I find existentialism interesting for a few reasons. Not so much because of what it says, but what it attempts to say. To me it seems like a lens for spotting certain occurrences or scenarios in Islam. I won’t pretend to understand it completely, but I will try and explore its connection to Islam here.
Existentialism and North American Muslims
Jean-Paul Sartre said, “existence precedes essence” in Existentialism is a humanism but I will try and interpret it in my own way to make some connections to the Muslim worldview. I think ‘existence precedes essence’ is how we feel sometimes, where we are here, but aren’t sure as to who we are, our identity, what defines us, and what mould to fit into. “We mean that man first of all exists, encounters himself, surges up in the world — and defines himself afterwards.” We are here, as Canadian or American Muslims, and there is no essentialism to define us with regards to what we do. Precisely because we can’t figure out our identity as Muslims, all we have is existence and so essence remains a mystery, though the media may try and define our essence for us. For Muslims, we try and resemble the Prophetic actions and behaviors, but we don’t always fulfill that. What we do, how we organize our time, defines us: ‘I don’t know how to do anything else.’ We do things on auto-pilot and what matters, isn’t what we feel this says about God or Muslims, or even our personal life, because often those aren’t really on our mind, but that we actually do these things. Yes we did this, and no it doesn’t necessarily mean anything. We do righteous actions, but after a while, the ‘righteous’ essence of those actions fades and it just becomes yet another thing we do and only its existence remains.
I think when it comes to things like extremism, people believe Muslims do things very consciously though in reality, it might just be the violent actions of a Muslim terrorist have no meaning or intent to them – its the mere existence of destruction that justifies it, not the essential meaning of that destruction and what its intended to symbolize. But then where does the responsibility lie? The existence of a Muslim committing a crime, and the rejection of its essential meaning means Muslims will really struggle to take responsibility for a violent act, individually and collectively. This is probably why Muslim extremism is so difficult to understand…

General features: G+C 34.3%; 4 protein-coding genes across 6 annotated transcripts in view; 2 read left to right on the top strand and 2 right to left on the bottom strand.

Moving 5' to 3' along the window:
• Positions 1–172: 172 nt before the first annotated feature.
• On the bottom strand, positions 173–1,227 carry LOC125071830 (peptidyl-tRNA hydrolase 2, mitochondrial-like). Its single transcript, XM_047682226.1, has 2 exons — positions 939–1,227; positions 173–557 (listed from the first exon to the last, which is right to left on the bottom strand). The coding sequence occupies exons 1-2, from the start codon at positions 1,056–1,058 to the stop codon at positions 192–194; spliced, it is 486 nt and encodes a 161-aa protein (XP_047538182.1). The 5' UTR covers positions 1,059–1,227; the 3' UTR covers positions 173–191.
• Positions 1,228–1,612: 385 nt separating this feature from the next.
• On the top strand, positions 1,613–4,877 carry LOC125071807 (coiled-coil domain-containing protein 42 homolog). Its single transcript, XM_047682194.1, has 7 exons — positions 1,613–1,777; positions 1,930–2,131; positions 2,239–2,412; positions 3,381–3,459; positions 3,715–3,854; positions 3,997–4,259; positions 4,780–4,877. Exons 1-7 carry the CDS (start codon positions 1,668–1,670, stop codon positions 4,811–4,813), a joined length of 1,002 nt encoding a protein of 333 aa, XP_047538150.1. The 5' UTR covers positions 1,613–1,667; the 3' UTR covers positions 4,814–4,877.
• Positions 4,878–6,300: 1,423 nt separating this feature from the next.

Another play where existentialism is relevant is when Muslims are tempted to cheat on final exams, so if they see someone’s exam sheet they decide to go against that cheating temptation and purposefully select another answer (a wrong answer presumably). Here, full responsibility is taken, but some could say here essence (right/wrong) precedes existence (a choice). For pious Muslims who have memorized the Qur’an, the fact they have memorized it is seen as having more merit, than the fact they understand it. The existence of the fact they have memorized the Qur’an is more important than them knowing the essence of the Qur’an.
Guiding people to Islam can be aided by better understanding existentialism. The person whom you are speaking to may see themselves as a sinner. This is there essence in their mind. Their existence and lifestyle has gone against whatever you may preaching to them. They don’t see themselves in that religious world. But mere existence precedes essence, so you can utilize the fact they exist to help them understand what their essence might be. I think this is where existentialism can explain how one can use their free-will to liberate themselves from what they may see as their sinful essence, and be empowered by a new existence that their free-will can lead them to.
Existentialism and the Prophets
Yet another example I can think of is in the Qur’an when the angels came to Abraham to tell him that they are there to destroy the nation of Lot (Sodom). What is important to recall is that Ibrahim argues with the angels to not destroy the sodomites. Here, is a Prophet of God going against the decree of God mentioned by God, and yet he is described as the Friend of God — and this is perhaps why he is described in the Qur’an as tender-hearted and forbearing. (Qur’an, 9:114). The existence of his mercy precedes the essence of its originating in God’s will.
Another example we can think of is when the Prophet (salallahu alayhi wasalam) consulted the Sahabas about going to war in Uhud (if I remember correctly that was the battle). He did not want to go to battle but some of the Sahabas persuaded him to. When they learned later that he was initially inclining to not go to battle, they came to him to revert to his decision. But by this time, the Prophet of God had already donned his battle armor and he said (paraphrased), “Once a Prophet wears his battle armor he doesn’t take it off until he has gone to battle.” Here, the existence of the Prophetic decision is more important than the essence of Prophetic decision – what that essence is, God knows best.
Miracles too play oddly into the dichotomy of existentialism/essentialism, since the existence of a miracle is unlikely but possible. What then is its essence if its existence is rare, if not impossible in the mind of an atheist? If it does exist, then the miracle existing has essence at the same time as it has existence. See below for an image of Japan’s first mosque standing tall even after bombings in World War II – something which many Muslims would say is a miracle.
Subhana kallahumma wa bihamdika ash-haduana la illaha illa ant astaghfiruka wa atubu ilayk, ameen.